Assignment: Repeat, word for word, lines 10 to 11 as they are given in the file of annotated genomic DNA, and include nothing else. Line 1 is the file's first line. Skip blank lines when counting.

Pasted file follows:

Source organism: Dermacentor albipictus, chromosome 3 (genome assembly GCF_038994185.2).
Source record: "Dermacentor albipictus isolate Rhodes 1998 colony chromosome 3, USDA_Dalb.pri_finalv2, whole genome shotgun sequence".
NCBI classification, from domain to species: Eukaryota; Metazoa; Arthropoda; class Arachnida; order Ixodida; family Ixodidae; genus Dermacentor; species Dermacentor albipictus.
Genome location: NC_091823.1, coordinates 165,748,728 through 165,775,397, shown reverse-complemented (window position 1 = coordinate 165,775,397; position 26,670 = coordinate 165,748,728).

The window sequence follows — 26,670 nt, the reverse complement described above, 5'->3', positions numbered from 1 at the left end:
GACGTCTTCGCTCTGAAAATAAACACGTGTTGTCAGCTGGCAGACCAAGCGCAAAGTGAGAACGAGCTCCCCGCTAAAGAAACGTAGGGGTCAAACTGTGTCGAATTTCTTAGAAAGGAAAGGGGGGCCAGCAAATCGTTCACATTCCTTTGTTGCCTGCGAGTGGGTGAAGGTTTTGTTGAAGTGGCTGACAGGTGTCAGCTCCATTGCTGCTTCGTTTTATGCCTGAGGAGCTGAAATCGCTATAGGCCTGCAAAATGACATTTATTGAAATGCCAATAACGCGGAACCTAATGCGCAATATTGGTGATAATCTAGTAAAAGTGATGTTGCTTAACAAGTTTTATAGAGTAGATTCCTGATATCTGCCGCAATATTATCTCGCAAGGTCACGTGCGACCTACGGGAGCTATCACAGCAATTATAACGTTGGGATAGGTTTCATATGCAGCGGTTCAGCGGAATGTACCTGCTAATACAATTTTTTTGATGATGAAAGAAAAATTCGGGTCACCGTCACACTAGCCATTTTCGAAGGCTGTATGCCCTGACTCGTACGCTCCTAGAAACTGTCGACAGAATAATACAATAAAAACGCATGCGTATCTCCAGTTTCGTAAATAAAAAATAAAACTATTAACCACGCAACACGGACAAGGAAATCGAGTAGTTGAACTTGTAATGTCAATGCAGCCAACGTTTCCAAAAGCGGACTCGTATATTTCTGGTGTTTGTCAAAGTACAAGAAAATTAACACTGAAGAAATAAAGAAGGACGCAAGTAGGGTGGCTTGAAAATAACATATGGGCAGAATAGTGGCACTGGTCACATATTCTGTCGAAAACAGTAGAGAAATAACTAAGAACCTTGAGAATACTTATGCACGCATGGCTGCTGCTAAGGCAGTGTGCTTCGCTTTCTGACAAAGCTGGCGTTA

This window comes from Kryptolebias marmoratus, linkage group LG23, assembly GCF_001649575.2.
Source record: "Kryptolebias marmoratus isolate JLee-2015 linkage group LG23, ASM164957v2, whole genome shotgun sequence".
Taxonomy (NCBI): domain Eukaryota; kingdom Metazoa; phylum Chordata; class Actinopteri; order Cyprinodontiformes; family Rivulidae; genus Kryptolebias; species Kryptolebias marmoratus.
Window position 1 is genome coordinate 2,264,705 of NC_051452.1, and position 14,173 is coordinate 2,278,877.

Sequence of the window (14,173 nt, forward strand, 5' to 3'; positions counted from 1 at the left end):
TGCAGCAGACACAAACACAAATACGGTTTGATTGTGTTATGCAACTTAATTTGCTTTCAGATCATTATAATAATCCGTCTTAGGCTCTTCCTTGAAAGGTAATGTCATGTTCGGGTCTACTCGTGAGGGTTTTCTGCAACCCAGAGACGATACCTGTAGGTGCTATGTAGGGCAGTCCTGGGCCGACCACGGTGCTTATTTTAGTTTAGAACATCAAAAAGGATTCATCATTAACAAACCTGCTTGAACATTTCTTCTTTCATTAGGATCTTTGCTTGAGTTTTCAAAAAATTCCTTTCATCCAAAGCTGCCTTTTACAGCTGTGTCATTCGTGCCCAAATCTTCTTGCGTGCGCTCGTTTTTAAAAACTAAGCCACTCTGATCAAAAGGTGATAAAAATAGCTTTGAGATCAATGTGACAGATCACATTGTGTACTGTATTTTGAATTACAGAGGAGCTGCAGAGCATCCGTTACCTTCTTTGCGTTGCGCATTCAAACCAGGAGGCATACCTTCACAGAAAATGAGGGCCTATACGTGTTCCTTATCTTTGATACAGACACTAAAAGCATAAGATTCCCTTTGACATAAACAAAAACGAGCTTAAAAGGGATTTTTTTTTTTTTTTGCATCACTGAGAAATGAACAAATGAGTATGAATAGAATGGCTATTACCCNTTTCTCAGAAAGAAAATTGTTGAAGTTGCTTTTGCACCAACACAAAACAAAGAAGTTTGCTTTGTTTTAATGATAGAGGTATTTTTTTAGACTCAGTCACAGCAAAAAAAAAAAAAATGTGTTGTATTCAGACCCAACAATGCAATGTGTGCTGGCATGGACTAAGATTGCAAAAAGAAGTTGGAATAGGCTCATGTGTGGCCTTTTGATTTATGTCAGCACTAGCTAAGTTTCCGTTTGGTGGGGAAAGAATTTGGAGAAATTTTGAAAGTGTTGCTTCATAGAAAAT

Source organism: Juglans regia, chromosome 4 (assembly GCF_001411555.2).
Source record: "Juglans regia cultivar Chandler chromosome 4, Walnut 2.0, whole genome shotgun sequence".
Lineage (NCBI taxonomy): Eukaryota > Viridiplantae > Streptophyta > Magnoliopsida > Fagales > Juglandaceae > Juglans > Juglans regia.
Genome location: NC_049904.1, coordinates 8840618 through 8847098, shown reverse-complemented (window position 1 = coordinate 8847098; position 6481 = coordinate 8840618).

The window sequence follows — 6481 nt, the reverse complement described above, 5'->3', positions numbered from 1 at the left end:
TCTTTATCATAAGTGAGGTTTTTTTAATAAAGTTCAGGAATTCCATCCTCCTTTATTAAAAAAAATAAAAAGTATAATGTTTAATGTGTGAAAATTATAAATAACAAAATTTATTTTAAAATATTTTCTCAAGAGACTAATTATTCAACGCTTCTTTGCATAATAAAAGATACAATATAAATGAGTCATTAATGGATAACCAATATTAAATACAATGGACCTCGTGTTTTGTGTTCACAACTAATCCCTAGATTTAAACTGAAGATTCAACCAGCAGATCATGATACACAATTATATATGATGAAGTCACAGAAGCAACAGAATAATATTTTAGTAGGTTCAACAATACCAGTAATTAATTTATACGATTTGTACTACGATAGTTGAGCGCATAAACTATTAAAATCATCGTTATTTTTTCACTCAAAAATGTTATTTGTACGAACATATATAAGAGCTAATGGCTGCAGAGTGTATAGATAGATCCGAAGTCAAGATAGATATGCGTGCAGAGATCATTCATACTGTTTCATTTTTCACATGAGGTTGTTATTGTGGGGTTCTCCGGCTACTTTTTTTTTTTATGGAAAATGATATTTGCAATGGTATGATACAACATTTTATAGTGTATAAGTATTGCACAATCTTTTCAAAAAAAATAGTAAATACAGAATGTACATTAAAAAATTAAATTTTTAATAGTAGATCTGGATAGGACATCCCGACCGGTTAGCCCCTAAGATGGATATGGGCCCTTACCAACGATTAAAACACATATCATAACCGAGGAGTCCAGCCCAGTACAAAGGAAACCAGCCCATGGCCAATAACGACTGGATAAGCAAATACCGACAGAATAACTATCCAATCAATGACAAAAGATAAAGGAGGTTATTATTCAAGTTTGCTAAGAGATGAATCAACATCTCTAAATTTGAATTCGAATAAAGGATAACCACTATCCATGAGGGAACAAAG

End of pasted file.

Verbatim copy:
Window position 1 is genome coordinate 2,264,705 of NC_051452.1, and position 14,173 is coordinate 2,278,877.

Sequence of the window (14,173 nt, forward strand, 5' to 3'; positions counted from 1 at the left end):